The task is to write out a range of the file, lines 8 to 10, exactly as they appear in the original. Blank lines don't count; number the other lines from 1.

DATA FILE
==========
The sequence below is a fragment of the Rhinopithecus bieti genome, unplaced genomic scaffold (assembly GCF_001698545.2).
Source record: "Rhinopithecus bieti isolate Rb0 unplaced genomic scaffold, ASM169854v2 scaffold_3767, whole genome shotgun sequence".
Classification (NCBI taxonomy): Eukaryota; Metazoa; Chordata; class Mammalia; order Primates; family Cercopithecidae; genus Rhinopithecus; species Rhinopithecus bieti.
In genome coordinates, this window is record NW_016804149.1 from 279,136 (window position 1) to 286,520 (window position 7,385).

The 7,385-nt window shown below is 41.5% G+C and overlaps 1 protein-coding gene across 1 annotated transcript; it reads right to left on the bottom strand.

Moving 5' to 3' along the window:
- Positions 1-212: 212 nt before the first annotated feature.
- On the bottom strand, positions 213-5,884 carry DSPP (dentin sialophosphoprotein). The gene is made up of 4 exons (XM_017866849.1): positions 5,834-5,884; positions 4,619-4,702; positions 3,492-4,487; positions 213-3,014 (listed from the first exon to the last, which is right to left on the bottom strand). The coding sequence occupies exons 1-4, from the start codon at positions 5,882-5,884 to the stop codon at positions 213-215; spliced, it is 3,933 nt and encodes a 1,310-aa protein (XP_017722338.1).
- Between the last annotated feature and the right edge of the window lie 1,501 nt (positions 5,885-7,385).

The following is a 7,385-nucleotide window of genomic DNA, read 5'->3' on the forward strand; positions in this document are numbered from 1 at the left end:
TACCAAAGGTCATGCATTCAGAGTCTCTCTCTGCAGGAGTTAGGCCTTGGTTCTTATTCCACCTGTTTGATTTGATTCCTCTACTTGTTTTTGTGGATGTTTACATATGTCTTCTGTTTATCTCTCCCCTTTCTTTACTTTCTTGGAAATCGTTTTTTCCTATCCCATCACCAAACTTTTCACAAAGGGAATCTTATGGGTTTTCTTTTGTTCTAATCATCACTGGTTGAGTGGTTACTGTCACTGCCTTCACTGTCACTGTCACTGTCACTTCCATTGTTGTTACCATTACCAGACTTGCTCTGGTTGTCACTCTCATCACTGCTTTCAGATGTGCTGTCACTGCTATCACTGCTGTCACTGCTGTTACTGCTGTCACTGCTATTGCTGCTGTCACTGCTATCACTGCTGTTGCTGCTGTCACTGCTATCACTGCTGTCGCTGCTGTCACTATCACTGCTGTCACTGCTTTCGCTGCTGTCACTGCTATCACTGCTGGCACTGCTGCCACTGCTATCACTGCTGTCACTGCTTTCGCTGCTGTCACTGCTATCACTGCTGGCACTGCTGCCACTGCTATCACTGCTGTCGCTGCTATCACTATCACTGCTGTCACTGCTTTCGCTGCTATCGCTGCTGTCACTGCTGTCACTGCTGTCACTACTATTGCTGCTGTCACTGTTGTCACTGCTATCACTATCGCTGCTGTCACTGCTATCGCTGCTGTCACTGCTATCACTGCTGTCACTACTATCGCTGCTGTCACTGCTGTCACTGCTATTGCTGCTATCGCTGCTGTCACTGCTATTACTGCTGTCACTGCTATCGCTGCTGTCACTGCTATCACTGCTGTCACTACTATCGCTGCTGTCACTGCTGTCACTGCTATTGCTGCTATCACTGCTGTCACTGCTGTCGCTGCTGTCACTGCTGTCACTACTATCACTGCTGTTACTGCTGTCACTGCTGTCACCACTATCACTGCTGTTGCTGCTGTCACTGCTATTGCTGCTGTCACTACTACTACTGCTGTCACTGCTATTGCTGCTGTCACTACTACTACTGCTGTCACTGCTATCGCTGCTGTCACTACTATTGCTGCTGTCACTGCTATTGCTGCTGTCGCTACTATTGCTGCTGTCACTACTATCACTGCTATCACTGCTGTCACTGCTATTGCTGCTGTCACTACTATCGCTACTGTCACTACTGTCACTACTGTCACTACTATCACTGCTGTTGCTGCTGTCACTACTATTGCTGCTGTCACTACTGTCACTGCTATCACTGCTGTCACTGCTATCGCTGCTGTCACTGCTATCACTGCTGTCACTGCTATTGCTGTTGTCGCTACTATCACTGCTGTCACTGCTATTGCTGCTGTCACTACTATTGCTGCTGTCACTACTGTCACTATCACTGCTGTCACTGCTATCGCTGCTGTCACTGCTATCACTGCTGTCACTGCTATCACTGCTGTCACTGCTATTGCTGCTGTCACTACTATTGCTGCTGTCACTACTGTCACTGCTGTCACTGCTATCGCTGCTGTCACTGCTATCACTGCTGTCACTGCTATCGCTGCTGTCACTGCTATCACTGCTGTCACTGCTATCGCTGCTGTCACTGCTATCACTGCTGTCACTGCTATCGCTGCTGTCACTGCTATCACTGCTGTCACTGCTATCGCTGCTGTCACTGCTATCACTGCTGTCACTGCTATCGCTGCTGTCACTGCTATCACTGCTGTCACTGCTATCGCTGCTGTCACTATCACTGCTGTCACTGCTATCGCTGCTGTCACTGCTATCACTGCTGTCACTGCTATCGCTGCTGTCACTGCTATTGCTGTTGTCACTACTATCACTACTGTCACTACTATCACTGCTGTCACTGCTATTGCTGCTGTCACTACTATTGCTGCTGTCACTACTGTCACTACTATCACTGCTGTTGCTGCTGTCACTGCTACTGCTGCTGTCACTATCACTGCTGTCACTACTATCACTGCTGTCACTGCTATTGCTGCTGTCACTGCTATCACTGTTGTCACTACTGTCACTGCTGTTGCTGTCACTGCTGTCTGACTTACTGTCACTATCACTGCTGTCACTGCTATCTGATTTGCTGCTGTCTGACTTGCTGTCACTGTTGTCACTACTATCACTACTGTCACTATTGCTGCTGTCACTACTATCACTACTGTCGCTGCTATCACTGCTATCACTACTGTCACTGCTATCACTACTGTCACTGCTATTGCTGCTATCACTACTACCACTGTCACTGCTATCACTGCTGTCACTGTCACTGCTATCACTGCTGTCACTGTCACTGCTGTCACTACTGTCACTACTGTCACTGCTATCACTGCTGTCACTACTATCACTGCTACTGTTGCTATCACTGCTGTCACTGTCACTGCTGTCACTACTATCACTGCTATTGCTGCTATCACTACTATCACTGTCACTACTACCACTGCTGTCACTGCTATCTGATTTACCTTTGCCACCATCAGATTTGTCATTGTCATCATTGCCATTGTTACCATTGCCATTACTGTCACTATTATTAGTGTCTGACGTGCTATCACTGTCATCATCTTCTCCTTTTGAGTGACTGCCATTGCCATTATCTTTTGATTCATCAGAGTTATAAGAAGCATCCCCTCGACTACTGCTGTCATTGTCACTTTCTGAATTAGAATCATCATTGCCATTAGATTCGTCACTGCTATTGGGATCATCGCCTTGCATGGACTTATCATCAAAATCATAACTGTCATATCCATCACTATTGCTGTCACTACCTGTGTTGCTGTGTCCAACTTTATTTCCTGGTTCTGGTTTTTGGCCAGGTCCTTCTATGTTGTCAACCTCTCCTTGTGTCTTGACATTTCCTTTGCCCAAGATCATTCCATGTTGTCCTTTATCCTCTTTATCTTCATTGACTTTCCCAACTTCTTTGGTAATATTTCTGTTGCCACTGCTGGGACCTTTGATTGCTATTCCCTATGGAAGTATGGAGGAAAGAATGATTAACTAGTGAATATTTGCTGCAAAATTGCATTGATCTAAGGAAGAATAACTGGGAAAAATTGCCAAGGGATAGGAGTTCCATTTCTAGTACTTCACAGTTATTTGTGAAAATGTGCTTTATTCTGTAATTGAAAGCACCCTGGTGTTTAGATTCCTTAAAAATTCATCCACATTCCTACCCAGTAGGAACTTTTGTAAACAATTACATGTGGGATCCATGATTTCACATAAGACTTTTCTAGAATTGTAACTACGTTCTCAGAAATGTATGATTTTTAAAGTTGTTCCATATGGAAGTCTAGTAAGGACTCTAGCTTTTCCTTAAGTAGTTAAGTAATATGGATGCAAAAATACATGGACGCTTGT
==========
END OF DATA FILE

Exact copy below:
- On the bottom strand, positions 213-5,884 carry DSPP (dentin sialophosphoprotein). The gene is made up of 4 exons (XM_017866849.1): positions 5,834-5,884; positions 4,619-4,702; positions 3,492-4,487; positions 213-3,014 (listed from the first exon to the last, which is right to left on the bottom strand). The coding sequence occupies exons 1-4, from the start codon at positions 5,882-5,884 to the stop codon at positions 213-215; spliced, it is 3,933 nt and encodes a 1,310-aa protein (XP_017722338.1).
- Between the last annotated feature and the right edge of the window lie 1,501 nt (positions 5,885-7,385).

The following is a 7,385-nucleotide window of genomic DNA, read 5'->3' on the forward strand; positions in this document are numbered from 1 at the left end: